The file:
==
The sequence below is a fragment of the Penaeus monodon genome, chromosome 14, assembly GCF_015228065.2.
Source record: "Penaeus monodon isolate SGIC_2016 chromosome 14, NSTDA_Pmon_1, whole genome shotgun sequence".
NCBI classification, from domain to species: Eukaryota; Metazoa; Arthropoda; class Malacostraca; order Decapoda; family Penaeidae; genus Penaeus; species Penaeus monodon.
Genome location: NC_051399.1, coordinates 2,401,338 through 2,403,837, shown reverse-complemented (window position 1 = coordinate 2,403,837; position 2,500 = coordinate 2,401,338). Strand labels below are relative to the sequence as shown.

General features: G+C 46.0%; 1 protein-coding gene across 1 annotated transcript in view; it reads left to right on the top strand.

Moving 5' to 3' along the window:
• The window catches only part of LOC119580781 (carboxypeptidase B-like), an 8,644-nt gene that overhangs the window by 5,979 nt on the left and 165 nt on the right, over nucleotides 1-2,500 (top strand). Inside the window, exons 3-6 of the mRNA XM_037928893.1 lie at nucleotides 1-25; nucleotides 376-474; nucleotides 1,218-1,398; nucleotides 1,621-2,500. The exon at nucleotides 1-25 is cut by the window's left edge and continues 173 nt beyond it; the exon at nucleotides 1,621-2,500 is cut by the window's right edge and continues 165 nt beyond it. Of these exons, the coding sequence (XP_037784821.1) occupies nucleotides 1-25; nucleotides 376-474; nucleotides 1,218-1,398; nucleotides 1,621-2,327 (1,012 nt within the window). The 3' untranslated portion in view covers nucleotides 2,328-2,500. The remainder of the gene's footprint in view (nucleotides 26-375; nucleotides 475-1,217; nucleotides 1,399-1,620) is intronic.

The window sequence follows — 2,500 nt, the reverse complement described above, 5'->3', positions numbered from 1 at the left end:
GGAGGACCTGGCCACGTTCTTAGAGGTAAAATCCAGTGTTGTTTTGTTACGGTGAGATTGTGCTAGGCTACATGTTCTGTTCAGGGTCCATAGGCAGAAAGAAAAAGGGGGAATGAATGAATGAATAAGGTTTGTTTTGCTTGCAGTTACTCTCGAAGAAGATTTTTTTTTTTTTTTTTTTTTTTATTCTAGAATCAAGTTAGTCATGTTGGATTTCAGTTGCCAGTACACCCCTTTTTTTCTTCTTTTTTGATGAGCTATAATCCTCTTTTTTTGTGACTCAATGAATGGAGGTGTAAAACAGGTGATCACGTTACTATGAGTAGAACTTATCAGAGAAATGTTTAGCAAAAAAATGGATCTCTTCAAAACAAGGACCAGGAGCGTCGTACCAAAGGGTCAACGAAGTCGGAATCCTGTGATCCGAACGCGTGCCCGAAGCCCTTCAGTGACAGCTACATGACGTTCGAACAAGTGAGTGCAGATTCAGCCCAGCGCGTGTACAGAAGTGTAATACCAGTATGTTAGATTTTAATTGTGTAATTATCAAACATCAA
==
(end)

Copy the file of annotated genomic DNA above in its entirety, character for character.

The sequence below is a fragment of the Penaeus monodon genome, chromosome 14, assembly GCF_015228065.2.
Source record: "Penaeus monodon isolate SGIC_2016 chromosome 14, NSTDA_Pmon_1, whole genome shotgun sequence".
NCBI classification, from domain to species: Eukaryota; Metazoa; Arthropoda; class Malacostraca; order Decapoda; family Penaeidae; genus Penaeus; species Penaeus monodon.
Genome location: NC_051399.1, coordinates 2,401,338 through 2,403,837, shown reverse-complemented (window position 1 = coordinate 2,403,837; position 2,500 = coordinate 2,401,338). Strand labels below are relative to the sequence as shown.

General features: G+C 46.0%; 1 protein-coding gene across 1 annotated transcript in view; it reads left to right on the top strand.

Moving 5' to 3' along the window:
• The window catches only part of LOC119580781 (carboxypeptidase B-like), an 8,644-nt gene that overhangs the window by 5,979 nt on the left and 165 nt on the right, over nucleotides 1-2,500 (top strand). Inside the window, exons 3-6 of the mRNA XM_037928893.1 lie at nucleotides 1-25; nucleotides 376-474; nucleotides 1,218-1,398; nucleotides 1,621-2,500. The exon at nucleotides 1-25 is cut by the window's left edge and continues 173 nt beyond it; the exon at nucleotides 1,621-2,500 is cut by the window's right edge and continues 165 nt beyond it. Of these exons, the coding sequence (XP_037784821.1) occupies nucleotides 1-25; nucleotides 376-474; nucleotides 1,218-1,398; nucleotides 1,621-2,327 (1,012 nt within the window). The 3' untranslated portion in view covers nucleotides 2,328-2,500. The remainder of the gene's footprint in view (nucleotides 26-375; nucleotides 475-1,217; nucleotides 1,399-1,620) is intronic.

The window sequence follows — 2,500 nt, the reverse complement described above, 5'->3', positions numbered from 1 at the left end:
GGAGGACCTGGCCACGTTCTTAGAGGTAAAATCCAGTGTTGTTTTGTTACGGTGAGATTGTGCTAGGCTACATGTTCTGTTCAGGGTCCATAGGCAGAAAGAAAAAGGGGGAATGAATGAATGAATAAGGTTTGTTTTGCTTGCAGTTACTCTCGAAGAAGATTTTTTTTTTTTTTTTTTTTTTTATTCTAGAATCAAGTTAGTCATGTTGGATTTCAGTTGCCAGTACACCCCTTTTTTTCTTCTTTTTTGATGAGCTATAATCCTCTTTTTTTGTGACTCAATGAATGGAGGTGTAAAACAGGTGATCACGTTACTATGAGTAGAACTTATCAGAGAAATGTTTAGCAAAAAAATGGATCTCTTCAAAACAAGGACCAGGAGCGTCGTACCAAAGGGTCAACGAAGTCGGAATCCTGTGATCCGAACGCGTGCCCGAAGCCCTTCAGTGACAGCTACATGACGTTCGAACAAGTGAGTGCAGATTCAGCCCAGCGCGTGTACAGAAGTGTAATACCAGTATGTTAGATTTTAATTGTGTAATTATCAAACATCAA